What is Mediation?
Mediation, a form of Alternative Dispute Resolution, is a tool in the divorce or family law process that enables parties to come together to try to settle their case in order to avoid the financial and emotional cost of going to trial. Most Florida Courts require parties in divorce and family law cases to attend mediation before moving forward with trial, and it is the part of the divorce process that allows the parties to maintain the most control over their family’s future. While not all cases can be resolved, most cases end up settling in mediation – with the right attorneys, mediators, and attitudes, positive results can be achieved.
Mediation is a fairly informal process: the parties, attorneys and mediator work together to resolve the issues that arise as a result of a divorce or other family law proceeding. Ideally, each party and his or her attorney arrive at the mediation having already exchanged “discovery,” or information with each other, and are ready to negotiate regarding issues such as a parenting plan, visitation or timesharing, child custody or parental responsibility, alimony, equitable distribution, child support, attorney’s fees, and more.
Almost everything discussed in mediation is confidential, meaning the other party, attorneys and mediator cannot tell the Court what you discussed, or even what you were willing to settle with. Because mediation is a confidential process, the parties can be honest with each other without compromising their legal positions.
Who is the Mediator?
A mediator is a trained and certified, neutral third person who doesn’t know anything about the case, other than what the parties present. It is the mediator’s job to push each party a little closer to the middle, brainstorm creative solutions, and encourage settlement. Mediators do not take either party’s side and are not allowed to give legal advice. They are only responsible for helping the parties reach, draft and execute an agreement to settle either part or all of the divorce or family law case. The mediator helps the parties argue on principal, not emotion.
The Settlement Agreement
If mediation is successful and the parties agree to settle some or all of the issues, the parties execute a mediated settlement agreement. If all issues are settled at mediation, the parties attend a brief uncontested final hearing to finalize the divorce or other family law proceeding, and make the agreement law. If the parties don’t come to an agreement on any or all of the issues, they can try to mediate or settle again, or proceed to a trial on the issues remaining.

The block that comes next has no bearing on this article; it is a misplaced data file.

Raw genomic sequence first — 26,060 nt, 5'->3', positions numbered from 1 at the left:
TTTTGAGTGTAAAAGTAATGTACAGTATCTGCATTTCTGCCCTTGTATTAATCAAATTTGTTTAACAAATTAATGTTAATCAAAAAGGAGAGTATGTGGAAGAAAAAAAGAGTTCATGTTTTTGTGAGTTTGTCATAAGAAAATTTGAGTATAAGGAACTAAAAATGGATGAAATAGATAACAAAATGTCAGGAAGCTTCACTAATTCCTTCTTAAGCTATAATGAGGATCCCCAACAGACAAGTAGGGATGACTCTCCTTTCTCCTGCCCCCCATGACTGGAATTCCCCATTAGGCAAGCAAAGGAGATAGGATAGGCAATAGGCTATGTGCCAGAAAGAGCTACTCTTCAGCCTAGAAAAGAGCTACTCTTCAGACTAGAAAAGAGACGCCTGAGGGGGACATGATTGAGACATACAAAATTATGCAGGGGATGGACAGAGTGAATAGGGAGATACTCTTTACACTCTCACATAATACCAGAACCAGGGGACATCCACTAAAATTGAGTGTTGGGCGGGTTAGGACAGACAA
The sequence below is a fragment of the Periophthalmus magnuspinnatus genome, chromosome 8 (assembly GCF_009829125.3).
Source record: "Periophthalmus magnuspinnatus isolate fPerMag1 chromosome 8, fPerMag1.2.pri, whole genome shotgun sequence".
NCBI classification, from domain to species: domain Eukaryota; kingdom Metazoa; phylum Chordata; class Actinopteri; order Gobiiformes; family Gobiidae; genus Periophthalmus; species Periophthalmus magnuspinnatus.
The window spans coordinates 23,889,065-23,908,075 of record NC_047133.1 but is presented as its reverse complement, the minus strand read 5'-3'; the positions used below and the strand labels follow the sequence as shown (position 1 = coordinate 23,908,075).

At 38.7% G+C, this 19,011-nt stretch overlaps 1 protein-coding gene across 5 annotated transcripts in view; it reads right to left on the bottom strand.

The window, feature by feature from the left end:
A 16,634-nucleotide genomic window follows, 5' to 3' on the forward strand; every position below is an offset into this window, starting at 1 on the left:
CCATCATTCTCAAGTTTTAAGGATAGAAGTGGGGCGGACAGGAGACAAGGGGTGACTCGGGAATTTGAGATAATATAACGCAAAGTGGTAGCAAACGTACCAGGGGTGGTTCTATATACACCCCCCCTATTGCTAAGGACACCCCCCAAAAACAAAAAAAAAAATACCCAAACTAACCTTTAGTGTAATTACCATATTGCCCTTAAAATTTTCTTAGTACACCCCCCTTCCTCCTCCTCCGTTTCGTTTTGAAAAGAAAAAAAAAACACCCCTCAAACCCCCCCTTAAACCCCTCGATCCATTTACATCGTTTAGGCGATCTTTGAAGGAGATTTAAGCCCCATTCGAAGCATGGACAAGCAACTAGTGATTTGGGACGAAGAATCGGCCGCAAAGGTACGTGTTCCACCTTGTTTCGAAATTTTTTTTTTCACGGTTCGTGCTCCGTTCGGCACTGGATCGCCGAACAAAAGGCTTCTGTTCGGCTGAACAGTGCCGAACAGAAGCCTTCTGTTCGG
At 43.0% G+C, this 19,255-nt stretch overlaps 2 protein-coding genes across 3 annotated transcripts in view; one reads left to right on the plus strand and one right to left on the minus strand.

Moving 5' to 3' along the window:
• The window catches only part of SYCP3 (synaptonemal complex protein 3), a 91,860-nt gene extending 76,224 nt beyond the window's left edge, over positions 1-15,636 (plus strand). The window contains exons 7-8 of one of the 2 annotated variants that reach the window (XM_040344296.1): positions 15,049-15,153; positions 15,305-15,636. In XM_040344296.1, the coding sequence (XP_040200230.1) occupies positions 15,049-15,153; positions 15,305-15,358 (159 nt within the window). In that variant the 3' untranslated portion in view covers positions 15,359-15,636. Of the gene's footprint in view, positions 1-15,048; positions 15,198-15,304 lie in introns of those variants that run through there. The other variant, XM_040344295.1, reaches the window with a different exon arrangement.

Mediation is the Best Tool to Settle Your Case
By resolving your case at mediation, you not only avoid the financial and emotional cost of going to trial, but you also get to decide your own destiny. Rather than leaving the important decisions up to a judge to decide, parties in mediation can come to their own agreement, after entertaining lots of options and talking them through. By resolving your case in a confidential environment, without trial, you are able to avoid having to expose intimate details about your family and personal life in a public court room and in public court records.
An experienced family law attorney will guide you through mediation, making sure all the important issues are addressed. Your attorney can provide you with knowledge of what your legal rights may be and then you can decide if a settlement offer is acceptable. Even if only part of your case is settled at mediation, you will have the satisfaction of knowing that at least some issues are behind you and that another mediation, less complicated final hearing, or trial may be all that is required to conclude your case.
Consult with an Attorney Before Mediation
Divorce and other family law proceedings are often complex and overwhelming. In order to best protect your rights and interests, you should hire an experienced family law attorney to prepare for and represent you at your mediation. At the minimum, you should consult with an attorney to help you determine your rights and responsibilities, so you can be better prepared to negotiate. Consulting with an attorney prior to mediation can help you ensure that your prior case filings, or case record, has the foundation necessary to obtain your ultimate goals and keep you focused on getting the relief you actually need as opposed to making decisions out of anger or emotion. An experienced family law attorney will also educate you – not only concerning the legal intricacies of your case, but also regarding the cost of taking your case to trial if you do not settle. With the knowledge and experience of a family law attorney on your side, you will be best equipped to make decisions about your case.
To speak to an Attorney with Levinson & Capuano, LLC about representation at Mediation contact Info@BrowardLegal.com or (954) 703-2110.